Sweet news for cherry growers

Taiwan has lifted its tariff on New Zealand cherries. Photo from ODT files.
Taiwan has lifted its tariff on New Zealand cherries. Photo from ODT files.
Central Otago growers have been served up some ''jolly good news'' in time for Christmas - Taiwan has removed its tariff on New Zealand cherries.

About 40% of this country's export cherries are sent to Taiwan and Summerfruit NZ chief executive Marie Dawkins said the tariff-free agreement would take effect from the start of next month .

The first export cherries to Taiwan this season would be sent within days of the new agreement taking effect.

The tariff had been 7.5% and the agreement was the result of the comprehensive trade deal between the two countries announced in July, she said.

''This is jolly good news for Central,'' Summerfruit NZ chairman Gary Bennetts, a Roxburgh orchardist and cherry grower, said yesterday.

Similar sentiments were expressed by other Central Otago growers. General manager of 45 South, Tim Jones, said any reduction in tariff was great news and this deal was good for both the importer and the exporter.

His company owns and manages more than 150ha of orchards around Cromwell, which produce 30% to 40% of New Zealand's export cherries. Mr Jones expected a harvest of 1000 tonnes this season.

''We target a wide range of markets, although 40% of our product goes to Taiwan, and it's important for growers to keep looking to diversify,'' he said.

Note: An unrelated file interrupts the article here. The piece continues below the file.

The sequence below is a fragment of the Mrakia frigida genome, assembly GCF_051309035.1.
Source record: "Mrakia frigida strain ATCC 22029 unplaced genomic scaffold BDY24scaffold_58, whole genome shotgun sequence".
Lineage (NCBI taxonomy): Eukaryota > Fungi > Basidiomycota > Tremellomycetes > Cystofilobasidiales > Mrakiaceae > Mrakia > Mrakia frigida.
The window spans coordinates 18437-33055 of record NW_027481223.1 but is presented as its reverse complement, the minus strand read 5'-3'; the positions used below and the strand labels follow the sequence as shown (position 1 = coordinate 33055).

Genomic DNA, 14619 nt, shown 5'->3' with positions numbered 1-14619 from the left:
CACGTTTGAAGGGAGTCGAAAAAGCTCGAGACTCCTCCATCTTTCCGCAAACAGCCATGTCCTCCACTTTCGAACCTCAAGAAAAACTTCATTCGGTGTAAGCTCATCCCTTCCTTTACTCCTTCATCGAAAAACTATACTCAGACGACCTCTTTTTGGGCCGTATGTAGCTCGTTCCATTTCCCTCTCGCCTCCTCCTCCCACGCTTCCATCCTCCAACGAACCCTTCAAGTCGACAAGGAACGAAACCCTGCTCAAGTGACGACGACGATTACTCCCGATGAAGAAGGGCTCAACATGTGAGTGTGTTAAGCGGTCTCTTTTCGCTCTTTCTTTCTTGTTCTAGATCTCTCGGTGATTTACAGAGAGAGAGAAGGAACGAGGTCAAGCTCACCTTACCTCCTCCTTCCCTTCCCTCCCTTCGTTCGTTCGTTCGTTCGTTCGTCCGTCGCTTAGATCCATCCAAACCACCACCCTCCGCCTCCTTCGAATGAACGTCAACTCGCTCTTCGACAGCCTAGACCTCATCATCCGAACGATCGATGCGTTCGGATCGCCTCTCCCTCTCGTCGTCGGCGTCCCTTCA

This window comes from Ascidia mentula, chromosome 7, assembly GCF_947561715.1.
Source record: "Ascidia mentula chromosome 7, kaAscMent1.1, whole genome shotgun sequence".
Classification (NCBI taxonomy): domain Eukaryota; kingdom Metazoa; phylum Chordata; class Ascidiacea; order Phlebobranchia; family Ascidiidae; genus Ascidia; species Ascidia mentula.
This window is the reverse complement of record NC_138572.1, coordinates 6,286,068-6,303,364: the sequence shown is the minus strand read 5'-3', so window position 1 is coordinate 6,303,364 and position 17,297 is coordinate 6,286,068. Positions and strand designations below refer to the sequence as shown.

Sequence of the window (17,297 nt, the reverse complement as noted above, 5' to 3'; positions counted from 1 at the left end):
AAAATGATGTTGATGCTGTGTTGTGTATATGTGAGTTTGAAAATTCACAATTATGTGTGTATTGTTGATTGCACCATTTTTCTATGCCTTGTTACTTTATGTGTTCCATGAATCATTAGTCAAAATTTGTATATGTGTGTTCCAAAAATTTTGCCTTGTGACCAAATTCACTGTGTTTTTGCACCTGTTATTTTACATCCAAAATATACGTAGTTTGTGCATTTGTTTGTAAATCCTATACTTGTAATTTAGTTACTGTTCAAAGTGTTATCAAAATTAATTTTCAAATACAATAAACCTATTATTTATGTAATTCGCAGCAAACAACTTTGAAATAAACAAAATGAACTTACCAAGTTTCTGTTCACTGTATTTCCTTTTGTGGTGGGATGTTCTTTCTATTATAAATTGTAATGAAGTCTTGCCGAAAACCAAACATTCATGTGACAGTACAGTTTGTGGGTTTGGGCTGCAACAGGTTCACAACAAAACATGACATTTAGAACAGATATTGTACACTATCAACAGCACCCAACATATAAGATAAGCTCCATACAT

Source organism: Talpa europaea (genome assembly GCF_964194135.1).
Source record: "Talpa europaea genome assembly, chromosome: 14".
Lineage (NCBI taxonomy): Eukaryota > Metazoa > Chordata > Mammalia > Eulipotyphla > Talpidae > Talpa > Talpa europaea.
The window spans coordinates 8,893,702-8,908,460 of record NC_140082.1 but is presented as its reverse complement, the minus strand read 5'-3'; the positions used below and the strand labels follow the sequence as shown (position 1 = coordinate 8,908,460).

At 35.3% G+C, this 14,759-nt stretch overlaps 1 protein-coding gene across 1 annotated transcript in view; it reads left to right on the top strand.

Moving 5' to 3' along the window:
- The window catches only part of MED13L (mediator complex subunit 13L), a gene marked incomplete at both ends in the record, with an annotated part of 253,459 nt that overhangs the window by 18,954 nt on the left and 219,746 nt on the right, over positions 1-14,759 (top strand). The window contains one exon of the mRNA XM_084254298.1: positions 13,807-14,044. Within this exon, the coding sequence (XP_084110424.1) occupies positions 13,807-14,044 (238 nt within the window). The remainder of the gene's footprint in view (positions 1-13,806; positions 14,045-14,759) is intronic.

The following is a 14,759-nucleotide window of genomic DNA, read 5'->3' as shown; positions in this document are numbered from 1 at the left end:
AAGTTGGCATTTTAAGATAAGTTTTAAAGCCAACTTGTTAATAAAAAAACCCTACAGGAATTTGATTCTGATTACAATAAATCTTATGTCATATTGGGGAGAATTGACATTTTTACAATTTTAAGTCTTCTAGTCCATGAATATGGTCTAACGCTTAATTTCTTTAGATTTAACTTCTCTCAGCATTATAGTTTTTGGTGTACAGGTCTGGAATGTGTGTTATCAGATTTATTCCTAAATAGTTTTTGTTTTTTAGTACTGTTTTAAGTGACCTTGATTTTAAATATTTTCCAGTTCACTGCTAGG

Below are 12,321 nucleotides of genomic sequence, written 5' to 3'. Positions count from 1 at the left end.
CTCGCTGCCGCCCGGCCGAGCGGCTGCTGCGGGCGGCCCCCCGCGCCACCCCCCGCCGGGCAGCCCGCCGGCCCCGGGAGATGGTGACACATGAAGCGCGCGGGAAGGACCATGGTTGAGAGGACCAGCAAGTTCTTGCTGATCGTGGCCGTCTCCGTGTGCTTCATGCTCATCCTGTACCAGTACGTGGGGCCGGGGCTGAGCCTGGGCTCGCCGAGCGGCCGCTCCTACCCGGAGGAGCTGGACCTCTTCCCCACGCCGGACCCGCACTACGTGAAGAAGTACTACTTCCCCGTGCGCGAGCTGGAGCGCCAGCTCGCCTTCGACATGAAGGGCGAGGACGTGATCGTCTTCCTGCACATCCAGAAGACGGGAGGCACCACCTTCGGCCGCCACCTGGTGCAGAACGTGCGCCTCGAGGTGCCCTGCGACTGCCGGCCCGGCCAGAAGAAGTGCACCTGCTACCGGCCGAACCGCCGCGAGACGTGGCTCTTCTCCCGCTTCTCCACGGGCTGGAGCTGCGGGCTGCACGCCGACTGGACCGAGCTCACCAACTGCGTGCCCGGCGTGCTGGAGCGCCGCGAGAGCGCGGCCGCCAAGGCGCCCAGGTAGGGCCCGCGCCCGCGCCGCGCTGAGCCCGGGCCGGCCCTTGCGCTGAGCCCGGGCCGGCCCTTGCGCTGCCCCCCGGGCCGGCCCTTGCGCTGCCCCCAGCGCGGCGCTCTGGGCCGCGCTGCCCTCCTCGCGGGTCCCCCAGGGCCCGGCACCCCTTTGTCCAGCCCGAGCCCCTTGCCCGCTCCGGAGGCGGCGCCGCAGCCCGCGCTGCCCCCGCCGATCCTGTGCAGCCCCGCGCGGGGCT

''If you go to Taiwan, you won't see our cherries very often in supermarkets, but you will see them in the high-end gift shops, maybe as part of a box of New Zealand-grown fruit.''

Mr Jones said the season was shaping up well at this stage, considering the less than promising weather at the start of spring.

''We're still at the whim of Mother Nature until harvest, though.''

Morning showers yesterday only ''knocked the dust off the trees'', he said. About 1.2mm of rain fell in Cromwell.

Ms Dawkins said the timing of the new agreement was slightly earlier than expected and growers were already well-placed to make the most of the opportunity.

The first cherries for export are harvested in early December in Marlborough and by later next month, Central Otago takes over as the major supplier of cherries.

The district produces 90% of this country's export cherries and the export season continues until mid-February.

Summerfruit exporters committee chairman Dean Astill said lifting the tariff was good news and would help promote New Zealand's cherries in the Taiwanese market.

- lynda.van.kempen@odt.co.nz


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